Asher surmised the current problems facing the CPF, that “The CPF scheme has come to occupy a pre-dominant position in the pension arrangements of Singapore. The recent parametric reforms of the CPF scheme … do not however address the main limitations of the current arrangements. These limitations include inadequate balances at retirement, leading the low replacement rate; lack of inflation and longevity protection, lack of survivors’ benefits, lack of transparency and accountability, particularly in investment management; inadequate weight fo fidiciary responsbility as compared to socio-economic engineering objectives; and virtual absence of tax-financed redistributive tier. The limited nature of health insurance, and the issue of long-term care of the aged also pose major challenges to the policymakers.”
In comparison, “Most social security systems tend to be somewhat progressive, paying a higher rate of return on payroll tax contributions, the lower a person’s income. By contrast, the Singapore system is slightly regressive in three ways. First, people get back exactly what they put in, plus any buildup. Second, although the practice of not taxing social security contributions (at least the employee’s share) is common throughout the world, this practice also favors those in higher tax brackets. Finally, the investment options discussed in the text favor high-income earners.”
Yasue Pai added on, by saying that, “Furthermore, highly unequal wage structure, high rate of pre-retirement withdrawals, low returns credited to members, and high transactions costs of investments all contribute to the low balances and low replacement rates of CPF (CPF average annual compound growth rate). In the case of Singapore’s one-tier system, low replacement rate may become more of a serious problem than anticipated if social attitudes of the younger generations change given there is no pillar to rely on for subsistence income.”
If There is No Political Will, there is No Way
Asher explained that “The existing Central Provident Fund (CPF) system is based on direct-contributions, which implies that individuals and households implicitly bear macroeconomic, longevity and inflation risks. It was intended to alleviate absolute poverty and does little to combat relative poverty”. He also proposed that “A willingness on the part of the government to make substantive inroads against relative poverty could be signalled by initiating a non-contributory, budget-financed but means-tested basic social pension to work alongside the CPF system.”
He went on to explain how this can be easily done as “Estimates by fiscal economists suggest that such an arrangement is unlikely to be a heavy burden on the fiscal budget: assuming benefit levels at 20 per cent of the annual median wage income with universal coverage, the cost is expected to be less than 2 per cent of GDP. Fiscal surpluses averaging 6.2 per cent of GDP over 2000–13 suggest there is ample fiscal space available for such an initiative.”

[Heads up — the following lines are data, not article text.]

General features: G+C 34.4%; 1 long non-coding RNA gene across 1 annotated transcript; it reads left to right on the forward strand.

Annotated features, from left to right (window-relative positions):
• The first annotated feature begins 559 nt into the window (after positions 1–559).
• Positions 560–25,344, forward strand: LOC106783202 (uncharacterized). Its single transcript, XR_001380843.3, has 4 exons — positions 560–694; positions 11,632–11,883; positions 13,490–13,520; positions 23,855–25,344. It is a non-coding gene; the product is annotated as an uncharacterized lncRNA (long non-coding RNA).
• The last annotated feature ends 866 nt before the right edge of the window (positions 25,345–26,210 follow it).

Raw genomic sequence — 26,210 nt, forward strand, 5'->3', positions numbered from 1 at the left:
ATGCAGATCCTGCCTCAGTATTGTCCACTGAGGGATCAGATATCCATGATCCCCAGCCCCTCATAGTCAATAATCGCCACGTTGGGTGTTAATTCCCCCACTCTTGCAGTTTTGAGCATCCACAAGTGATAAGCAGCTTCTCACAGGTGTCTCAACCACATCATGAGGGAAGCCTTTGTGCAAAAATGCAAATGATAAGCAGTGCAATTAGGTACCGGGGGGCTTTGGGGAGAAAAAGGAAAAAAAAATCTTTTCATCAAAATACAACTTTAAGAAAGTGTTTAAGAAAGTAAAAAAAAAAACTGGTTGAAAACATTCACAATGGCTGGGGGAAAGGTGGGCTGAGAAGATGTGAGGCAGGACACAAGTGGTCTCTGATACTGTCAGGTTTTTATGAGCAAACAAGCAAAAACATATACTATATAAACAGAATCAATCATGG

Thus the PAP government can very well afford to spend more on social protection for Singaporeans, to boost our retirement savings. In fact, “The share of wages and of private consumption in GDP, at around 40 percent in 2000, however, remains low. This suggests that Singapore has the resources to meet the challenges of financing old age.” Also, “The fact that Singapore has persistent and large budgetary surpluses suggests that Singapore has the resources to meet the challenges of financing old age.”
However, Asher added that “whether the political system enables a greater proportion of the elderly … to express their preferences for meeting these challenges … will depend on the extent to which the current mono-centric power structure evolves to accommodate greater political and social contestability.”
Indeed, he makes clear that “Singapore has the fiscal, institutional, and organizational capacity to make rapid progress towards more adequate, efficient, and equitable multi ‐ tier system.” “But this will require fundamental changes in the political and social philosophy.”
However, he doubted the possibility of such changes as “The government has both the financial and administrative capacity to do this but has instead placed disproportionate importance on achieving high economic growth while not taking sufficient account of the negative implications on social protection.” He critiqued that government’s growth-at-all-costs model and explained that “The constraints on promoting fairness and sustainability are not financial nor are they due to a lack of institutional or organizational capacity. They instead arise because of the disproportionate importance given to achieving high economic growth while not taking sufficient account of its negative implications on social protection.” As such, “Social safety-net pensions are either non-existent or have very low coverage: five per cent of retirees in Hong Kong (but) less than one per cent in Singapore.”
Indeed, the Singapore government spends the least on social protection among the developed countries.
As to the reforms needed for the CPF, Asher said that, “The key decisions in promoting fairness and sustainability in the pension system will therefore be political and will require reducing the nearly exclusive reliance on mandatory savings in the CPF, increasing the very limited scope of social assistance and pension programs, reducing the reliance on implicit taxes on CPF wealth.”
Importantly, the CPF system also needs to “shift away from administered interest rates, and improving member choices in investments merits consideration.” where “An initial step would be to eliminate the implicit tax on CPF balances. In the short term, this can be accomplished by crediting the weighted average of returns of government investment companies, which are actually making decisions on the deployment of the CPF funds.”
The First Step to Reforming the CPF Requires the Unlocking of the CPF from Its Chains